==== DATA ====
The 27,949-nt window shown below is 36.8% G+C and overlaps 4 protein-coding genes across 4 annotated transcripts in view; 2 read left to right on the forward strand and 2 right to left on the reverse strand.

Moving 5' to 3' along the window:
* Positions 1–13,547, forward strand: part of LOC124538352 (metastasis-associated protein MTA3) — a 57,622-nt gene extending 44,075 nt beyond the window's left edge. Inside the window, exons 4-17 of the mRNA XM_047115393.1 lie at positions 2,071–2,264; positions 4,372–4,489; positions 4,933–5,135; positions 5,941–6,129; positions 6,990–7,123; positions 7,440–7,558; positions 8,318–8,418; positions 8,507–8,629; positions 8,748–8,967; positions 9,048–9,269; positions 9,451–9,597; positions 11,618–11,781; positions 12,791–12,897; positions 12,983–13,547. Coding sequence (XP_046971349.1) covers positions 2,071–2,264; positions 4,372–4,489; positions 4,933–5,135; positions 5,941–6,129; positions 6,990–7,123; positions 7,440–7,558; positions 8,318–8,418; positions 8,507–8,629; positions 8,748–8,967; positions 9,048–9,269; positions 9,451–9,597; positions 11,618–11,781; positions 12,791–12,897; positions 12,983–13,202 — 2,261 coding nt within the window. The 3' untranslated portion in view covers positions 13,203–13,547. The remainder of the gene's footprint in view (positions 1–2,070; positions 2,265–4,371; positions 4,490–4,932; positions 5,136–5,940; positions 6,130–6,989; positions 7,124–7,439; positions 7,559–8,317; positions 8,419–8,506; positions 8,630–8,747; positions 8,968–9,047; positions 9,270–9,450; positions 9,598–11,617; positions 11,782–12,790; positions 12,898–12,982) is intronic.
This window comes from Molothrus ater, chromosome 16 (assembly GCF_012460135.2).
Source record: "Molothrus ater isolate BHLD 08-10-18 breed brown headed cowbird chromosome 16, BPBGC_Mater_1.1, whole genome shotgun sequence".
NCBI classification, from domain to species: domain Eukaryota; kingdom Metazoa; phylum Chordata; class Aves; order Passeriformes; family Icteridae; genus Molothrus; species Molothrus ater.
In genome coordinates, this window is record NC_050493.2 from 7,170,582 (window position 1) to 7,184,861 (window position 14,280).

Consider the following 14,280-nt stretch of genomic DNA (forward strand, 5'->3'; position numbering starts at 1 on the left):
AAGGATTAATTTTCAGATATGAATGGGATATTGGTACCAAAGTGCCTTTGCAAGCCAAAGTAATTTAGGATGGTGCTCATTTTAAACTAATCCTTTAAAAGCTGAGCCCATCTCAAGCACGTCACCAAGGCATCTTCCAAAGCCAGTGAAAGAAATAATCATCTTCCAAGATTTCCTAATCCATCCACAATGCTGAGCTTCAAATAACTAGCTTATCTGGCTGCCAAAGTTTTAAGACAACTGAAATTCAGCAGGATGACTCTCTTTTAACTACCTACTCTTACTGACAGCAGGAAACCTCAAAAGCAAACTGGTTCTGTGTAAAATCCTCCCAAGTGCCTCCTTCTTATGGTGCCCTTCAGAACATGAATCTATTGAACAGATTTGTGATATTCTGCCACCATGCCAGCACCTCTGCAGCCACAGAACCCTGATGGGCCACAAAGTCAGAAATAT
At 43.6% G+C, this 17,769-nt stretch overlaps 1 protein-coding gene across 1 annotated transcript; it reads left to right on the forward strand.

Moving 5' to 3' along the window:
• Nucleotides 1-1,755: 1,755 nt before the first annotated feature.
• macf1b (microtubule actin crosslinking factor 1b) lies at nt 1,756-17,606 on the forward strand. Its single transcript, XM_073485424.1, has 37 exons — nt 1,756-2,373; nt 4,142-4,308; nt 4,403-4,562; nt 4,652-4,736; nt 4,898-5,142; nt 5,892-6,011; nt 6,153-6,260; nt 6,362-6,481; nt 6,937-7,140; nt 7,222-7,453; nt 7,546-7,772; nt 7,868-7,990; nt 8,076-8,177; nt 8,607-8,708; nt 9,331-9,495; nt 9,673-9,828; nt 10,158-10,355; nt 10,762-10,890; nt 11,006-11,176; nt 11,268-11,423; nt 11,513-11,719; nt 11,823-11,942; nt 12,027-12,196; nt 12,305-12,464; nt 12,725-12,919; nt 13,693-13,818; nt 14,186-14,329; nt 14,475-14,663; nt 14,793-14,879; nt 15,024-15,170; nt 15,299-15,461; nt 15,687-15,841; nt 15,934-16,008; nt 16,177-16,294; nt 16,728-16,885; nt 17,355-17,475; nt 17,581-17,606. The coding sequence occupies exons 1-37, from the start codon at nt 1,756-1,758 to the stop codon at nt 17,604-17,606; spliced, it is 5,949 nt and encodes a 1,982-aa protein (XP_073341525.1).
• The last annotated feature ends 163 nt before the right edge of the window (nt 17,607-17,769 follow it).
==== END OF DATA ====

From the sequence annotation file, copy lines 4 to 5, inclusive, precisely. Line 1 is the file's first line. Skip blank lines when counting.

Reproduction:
This window comes from Molothrus ater, chromosome 16 (assembly GCF_012460135.2).
Source record: "Molothrus ater isolate BHLD 08-10-18 breed brown headed cowbird chromosome 16, BPBGC_Mater_1.1, whole genome shotgun sequence".